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The role of biochemical markers in the identification of intracranial pathology following minor head injury: a systematic review and meta-analysis
  1. Alastair Pickering

Abstract

Introduction Biochemical markers may have a role to play as objective tools for ruling out significant complications following minor head injury, while reducing the rate of ‘unnecessary’ CT scans. This study aimed to systematically identify and analyse the data from studies investigating biochemical markers as a screening tool for intracranial injury on CT.

Methods Potentially relevant studies were identified by an electronic search of key databases including MEDLINE, EMBASE and CINAHL. Papers in English were included if they consisted of a cohort of more than 20 patients with more than 50% having suffered a minor head injury (GCS 13–15). Studies must describe the use of a biochemical marker to screen for the identification of intracranial or neurosurgical injury.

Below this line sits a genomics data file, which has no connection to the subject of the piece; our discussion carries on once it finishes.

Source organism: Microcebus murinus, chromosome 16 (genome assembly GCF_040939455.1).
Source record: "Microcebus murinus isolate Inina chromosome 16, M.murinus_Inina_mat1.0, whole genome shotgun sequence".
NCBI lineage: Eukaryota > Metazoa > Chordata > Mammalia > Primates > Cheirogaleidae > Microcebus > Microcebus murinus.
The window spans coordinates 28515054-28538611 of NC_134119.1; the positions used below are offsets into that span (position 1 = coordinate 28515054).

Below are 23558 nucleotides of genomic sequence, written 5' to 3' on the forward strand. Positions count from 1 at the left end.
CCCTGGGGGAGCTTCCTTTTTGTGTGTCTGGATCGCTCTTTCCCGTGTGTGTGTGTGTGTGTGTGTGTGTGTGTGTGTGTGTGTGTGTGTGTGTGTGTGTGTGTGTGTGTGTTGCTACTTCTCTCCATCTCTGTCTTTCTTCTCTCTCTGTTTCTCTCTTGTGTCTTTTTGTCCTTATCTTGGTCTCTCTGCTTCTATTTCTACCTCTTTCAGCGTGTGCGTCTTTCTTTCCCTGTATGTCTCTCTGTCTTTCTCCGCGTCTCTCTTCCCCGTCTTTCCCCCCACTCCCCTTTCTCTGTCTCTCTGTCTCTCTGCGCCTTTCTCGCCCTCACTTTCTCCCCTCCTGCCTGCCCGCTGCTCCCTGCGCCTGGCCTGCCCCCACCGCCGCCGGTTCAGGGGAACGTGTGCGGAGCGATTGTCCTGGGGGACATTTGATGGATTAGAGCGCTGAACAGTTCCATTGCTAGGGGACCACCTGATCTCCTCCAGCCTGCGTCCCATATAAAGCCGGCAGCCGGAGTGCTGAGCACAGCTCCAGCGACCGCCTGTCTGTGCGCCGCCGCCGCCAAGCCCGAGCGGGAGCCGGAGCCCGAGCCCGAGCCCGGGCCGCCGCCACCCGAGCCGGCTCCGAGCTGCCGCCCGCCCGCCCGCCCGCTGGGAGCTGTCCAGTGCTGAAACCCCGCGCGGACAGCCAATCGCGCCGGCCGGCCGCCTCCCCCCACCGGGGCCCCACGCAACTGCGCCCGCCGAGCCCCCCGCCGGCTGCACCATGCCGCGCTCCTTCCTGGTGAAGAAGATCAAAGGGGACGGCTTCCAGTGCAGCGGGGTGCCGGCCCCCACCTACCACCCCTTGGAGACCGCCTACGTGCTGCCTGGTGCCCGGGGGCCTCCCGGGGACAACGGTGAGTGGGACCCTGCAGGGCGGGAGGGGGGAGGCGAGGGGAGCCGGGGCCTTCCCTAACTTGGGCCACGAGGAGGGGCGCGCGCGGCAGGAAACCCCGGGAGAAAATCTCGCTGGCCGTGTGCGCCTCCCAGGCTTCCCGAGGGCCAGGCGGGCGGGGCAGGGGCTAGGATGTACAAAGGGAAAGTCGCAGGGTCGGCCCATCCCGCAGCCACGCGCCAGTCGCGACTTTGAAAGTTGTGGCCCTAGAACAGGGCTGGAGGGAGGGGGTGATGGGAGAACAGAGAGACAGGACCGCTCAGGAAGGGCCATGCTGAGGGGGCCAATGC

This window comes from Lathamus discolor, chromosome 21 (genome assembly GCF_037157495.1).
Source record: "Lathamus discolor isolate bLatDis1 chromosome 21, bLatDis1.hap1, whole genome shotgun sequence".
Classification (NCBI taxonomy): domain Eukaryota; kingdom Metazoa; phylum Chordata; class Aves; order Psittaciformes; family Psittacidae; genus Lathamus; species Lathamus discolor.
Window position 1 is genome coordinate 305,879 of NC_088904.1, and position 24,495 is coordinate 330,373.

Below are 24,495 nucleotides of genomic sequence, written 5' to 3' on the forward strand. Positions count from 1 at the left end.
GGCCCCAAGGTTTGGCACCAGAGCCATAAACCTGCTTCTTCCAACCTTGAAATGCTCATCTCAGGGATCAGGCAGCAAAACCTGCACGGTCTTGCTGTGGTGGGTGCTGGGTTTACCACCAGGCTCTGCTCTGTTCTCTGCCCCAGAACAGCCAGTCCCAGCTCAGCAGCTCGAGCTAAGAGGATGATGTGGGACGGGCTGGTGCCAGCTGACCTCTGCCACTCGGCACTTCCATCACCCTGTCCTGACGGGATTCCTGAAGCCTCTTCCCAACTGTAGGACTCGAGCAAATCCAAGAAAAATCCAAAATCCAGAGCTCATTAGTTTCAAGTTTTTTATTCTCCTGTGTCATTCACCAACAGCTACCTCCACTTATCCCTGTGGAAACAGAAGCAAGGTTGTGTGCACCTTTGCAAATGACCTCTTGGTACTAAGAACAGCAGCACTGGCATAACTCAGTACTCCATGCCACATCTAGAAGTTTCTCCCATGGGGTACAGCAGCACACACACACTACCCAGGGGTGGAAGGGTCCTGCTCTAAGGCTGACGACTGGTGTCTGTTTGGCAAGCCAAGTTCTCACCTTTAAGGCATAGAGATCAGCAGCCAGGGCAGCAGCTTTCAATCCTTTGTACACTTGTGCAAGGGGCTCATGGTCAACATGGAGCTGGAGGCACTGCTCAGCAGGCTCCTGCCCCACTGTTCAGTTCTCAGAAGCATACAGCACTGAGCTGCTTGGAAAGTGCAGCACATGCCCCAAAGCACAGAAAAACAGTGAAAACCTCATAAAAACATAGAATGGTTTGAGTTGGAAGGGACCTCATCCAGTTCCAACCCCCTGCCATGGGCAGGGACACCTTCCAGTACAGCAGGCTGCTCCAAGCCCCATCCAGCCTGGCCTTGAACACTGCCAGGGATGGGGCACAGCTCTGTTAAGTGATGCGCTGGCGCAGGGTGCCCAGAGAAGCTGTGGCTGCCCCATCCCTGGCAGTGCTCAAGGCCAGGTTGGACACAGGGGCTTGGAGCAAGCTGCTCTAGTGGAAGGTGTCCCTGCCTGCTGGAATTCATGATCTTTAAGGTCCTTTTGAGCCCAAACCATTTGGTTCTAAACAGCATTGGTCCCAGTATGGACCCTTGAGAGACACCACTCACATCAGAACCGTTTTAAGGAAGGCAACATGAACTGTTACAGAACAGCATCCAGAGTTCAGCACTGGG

Results A total of 7800 citations were identified of which 13 were included. Ten of these were investigating the role of protein S100B, two Neuron-Specific Enolase and one for dopamine and epinephrine. No useful, validated data could be extracted from the non-S100B studies. Mild head injury (GCS of 13–15) was generally consistently defined and included mild symptoms. All recruited patients received the reference standard of CT scan, mostly within 6 h of injury, along with the index test. Analysis techniques varied but are now practical for real-time results in the ED. Meta-analysis of these pooled data gives a sensitivity of 97.7% (95% CI 95.1% to 99.3%) and specificity of 43.4% (95% CI 31.4% to 56.2%) with a negative likelihood ratio of 0.053 (95% CI 0.015 to 0.117).

Discussion There is a mounting body of evidence to support the addition of protein S100B as a triage tool for CT, in minor head injury patients, within 4 h of their injury. While the quality of studies so far is good, results are mixed and the marker needs further testing in conjunction with clinical decision rules.

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